Mylossoma aureum (Silver Dollar): In Stock on TF2YD
26 August 2020
Mylossoma aureum is sometimes referred to as a Silver Dollar. However, Silver Dollar is a common name given to a number of species of fishes, mostly in the genus Metynnis, tropical fish belonging to the family Characidae which are closely related to piranha and pacu. Another more specific common name for this species is Golden Mylossoma.
The genus Mylossoma have a deep, flattened body, almost as circular as the Metynnis species, predominantly when they are young. During growth, the depth of the body becomes comparatively less than its length (as mentioned by L.P. Schultz concerning Venezuelan species). This growth phenomenon is called negative allometry. In summary, Mylossoma is easily distinguished from Colossoma by its shape, as well as by it's long anal fin, which is almost entirely covered with little scales.
Native to South America, these somewhat round-shaped silver fish are popular with fish-keeping hobbyists. This species of serrasalmid (which originates from the Amazon and Orinco Basins in South America) is sometimes considered to be a semi-aggressive one. In actual fact, they are more often a peaceful schooling fish which grow to a length of around 20cm and therefore require a larger sized tank to thrive.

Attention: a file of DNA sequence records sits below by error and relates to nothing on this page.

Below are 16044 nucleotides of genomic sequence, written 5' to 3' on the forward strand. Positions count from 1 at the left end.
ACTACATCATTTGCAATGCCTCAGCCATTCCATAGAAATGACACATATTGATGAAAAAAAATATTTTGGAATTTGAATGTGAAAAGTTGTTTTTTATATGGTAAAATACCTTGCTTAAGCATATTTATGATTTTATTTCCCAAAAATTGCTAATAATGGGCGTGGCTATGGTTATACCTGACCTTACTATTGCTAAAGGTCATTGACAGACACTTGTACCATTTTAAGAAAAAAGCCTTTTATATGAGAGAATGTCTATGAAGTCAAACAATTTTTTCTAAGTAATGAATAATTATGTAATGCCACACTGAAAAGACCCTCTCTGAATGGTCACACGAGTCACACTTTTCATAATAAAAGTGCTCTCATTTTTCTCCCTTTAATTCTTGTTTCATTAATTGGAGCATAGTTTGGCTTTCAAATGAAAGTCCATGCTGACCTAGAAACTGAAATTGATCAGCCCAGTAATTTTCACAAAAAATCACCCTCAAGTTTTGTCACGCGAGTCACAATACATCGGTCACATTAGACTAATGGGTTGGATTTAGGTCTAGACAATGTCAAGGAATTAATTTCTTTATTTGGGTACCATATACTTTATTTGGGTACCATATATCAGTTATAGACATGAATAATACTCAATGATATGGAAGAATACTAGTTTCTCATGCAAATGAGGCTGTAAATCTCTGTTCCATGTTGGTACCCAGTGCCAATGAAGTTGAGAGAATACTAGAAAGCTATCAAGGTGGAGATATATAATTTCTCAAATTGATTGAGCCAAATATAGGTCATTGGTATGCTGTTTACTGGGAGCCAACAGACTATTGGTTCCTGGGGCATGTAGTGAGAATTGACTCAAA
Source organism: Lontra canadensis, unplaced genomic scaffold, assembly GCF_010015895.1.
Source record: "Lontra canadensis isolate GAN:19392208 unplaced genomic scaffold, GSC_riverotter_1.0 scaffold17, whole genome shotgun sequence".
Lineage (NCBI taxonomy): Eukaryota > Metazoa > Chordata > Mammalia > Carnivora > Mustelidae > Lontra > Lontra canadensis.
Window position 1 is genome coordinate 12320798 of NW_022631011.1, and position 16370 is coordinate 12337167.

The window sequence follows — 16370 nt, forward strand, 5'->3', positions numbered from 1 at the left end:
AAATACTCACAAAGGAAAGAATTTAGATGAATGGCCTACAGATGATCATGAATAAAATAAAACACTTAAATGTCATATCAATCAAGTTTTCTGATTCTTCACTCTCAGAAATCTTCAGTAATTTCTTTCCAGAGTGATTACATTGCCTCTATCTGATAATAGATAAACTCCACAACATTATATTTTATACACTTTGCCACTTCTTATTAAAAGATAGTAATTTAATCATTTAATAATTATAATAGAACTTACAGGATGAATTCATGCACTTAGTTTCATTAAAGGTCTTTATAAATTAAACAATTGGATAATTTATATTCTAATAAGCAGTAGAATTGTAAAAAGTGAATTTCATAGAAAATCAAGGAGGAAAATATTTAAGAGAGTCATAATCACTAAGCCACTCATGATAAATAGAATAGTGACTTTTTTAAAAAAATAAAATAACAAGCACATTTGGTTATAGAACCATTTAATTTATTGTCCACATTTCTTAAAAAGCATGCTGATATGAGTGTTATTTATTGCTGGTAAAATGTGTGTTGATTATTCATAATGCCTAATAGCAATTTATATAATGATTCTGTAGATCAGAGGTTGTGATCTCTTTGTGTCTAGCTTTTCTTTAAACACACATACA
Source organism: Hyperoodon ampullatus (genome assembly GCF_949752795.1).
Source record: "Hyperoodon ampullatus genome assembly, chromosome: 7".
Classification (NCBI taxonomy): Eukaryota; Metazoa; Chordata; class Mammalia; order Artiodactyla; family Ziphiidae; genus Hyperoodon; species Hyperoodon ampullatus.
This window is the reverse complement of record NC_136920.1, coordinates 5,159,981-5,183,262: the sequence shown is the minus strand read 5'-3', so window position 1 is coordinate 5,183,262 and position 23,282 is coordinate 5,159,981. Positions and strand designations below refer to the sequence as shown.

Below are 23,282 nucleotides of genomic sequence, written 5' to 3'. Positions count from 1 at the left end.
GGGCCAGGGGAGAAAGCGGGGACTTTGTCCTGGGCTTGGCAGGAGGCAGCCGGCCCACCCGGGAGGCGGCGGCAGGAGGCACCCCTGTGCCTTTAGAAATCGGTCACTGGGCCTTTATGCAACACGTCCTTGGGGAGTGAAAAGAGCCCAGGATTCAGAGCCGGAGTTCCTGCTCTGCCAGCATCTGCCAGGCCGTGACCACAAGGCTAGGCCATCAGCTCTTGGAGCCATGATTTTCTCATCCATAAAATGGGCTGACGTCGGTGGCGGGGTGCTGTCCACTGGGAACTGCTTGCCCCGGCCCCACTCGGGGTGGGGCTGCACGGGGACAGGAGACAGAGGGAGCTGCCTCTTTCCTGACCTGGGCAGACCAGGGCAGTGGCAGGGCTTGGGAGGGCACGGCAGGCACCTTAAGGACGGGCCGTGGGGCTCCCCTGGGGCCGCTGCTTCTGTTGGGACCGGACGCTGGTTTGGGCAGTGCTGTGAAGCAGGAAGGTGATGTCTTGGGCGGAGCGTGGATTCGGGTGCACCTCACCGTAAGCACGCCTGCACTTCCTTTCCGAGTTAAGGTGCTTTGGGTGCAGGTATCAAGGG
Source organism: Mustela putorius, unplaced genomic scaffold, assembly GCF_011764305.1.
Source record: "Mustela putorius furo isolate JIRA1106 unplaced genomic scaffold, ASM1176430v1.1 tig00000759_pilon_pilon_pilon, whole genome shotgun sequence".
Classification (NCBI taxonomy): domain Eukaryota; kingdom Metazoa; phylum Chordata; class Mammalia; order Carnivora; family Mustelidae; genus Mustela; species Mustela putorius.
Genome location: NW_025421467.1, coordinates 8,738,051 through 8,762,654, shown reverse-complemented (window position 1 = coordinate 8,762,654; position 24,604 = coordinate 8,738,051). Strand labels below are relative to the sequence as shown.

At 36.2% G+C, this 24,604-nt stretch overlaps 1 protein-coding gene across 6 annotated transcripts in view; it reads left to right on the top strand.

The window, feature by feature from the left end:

The Mylossoma aureum spends most of its time in the mid-upper level within the aquarium and if cared for properly, they can live for over ten years. Although they are omnivorous, they prefer to mostly feed on plant material. Of course, certain plants may be best avoided due to the fact they will likely just get eaten. A large part of their diet should be vegetable, although dry food should be accepted by them as well.
The aquarium should also be set up with a strong water flow to mimic their natural habitat. Driftwood, roots and stones are great ideas for an optimum environment. It is also advised to have a powerful filter and keep the water at a pH of 6-7.5 and between 22 - 28C.
Regarding tank mates, these stunning fish should be kept in a community tank with fish that can't fit in their mouth. Many find it easier to keep them in a schooling group on their own with perhaps the odd catfish. Should you choose to keep them in a community, once they are fully grown they are probably best to be put with larger fish like oscars, pikes, certain sting rays and larger catfish.